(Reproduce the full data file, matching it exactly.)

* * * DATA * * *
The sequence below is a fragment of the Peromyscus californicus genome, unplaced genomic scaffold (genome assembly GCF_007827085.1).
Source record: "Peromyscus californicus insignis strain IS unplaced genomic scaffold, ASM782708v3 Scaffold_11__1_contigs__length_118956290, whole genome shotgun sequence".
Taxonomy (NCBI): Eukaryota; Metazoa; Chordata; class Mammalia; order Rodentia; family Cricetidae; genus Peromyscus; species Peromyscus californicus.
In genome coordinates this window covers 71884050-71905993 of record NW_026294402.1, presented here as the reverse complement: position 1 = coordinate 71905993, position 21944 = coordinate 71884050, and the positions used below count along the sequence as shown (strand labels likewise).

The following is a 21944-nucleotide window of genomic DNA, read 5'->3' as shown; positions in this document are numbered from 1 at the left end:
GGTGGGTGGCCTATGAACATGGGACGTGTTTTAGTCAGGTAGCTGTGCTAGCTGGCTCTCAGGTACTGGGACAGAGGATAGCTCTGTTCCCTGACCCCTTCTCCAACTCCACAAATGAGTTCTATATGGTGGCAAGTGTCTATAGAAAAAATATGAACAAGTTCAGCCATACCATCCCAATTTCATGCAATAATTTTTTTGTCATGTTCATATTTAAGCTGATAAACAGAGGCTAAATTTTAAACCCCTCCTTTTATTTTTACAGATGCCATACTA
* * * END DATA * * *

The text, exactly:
The sequence below is a fragment of the Peromyscus californicus genome, unplaced genomic scaffold (genome assembly GCF_007827085.1).
Source record: "Peromyscus californicus insignis strain IS unplaced genomic scaffold, ASM782708v3 Scaffold_11__1_contigs__length_118956290, whole genome shotgun sequence".
Taxonomy (NCBI): Eukaryota; Metazoa; Chordata; class Mammalia; order Rodentia; family Cricetidae; genus Peromyscus; species Peromyscus californicus.
In genome coordinates this window covers 71884050-71905993 of record NW_026294402.1, presented here as the reverse complement: position 1 = coordinate 71905993, position 21944 = coordinate 71884050, and the positions used below count along the sequence as shown (strand labels likewise).

The following is a 21944-nucleotide window of genomic DNA, read 5'->3' as shown; positions in this document are numbered from 1 at the left end:
GGTGGGTGGCCTATGAACATGGGACGTGTTTTAGTCAGGTAGCTGTGCTAGCTGGCTCTCAGGTACTGGGACAGAGGATAGCTCTGTTCCCTGACCCCTTCTCCAACTCCACAAATGAGTTCTATATGGTGGCAAGTGTCTATAGAAAAAATATGAACAAGTTCAGCCATACCATCCCAATTTCATGCAATAATTTTTTTGTCATGTTCATATTTAAGCTGATAAACAGAGGCTAAATTTTAAACCCCTCCTTTTATTTTTACAGATGCCATACTA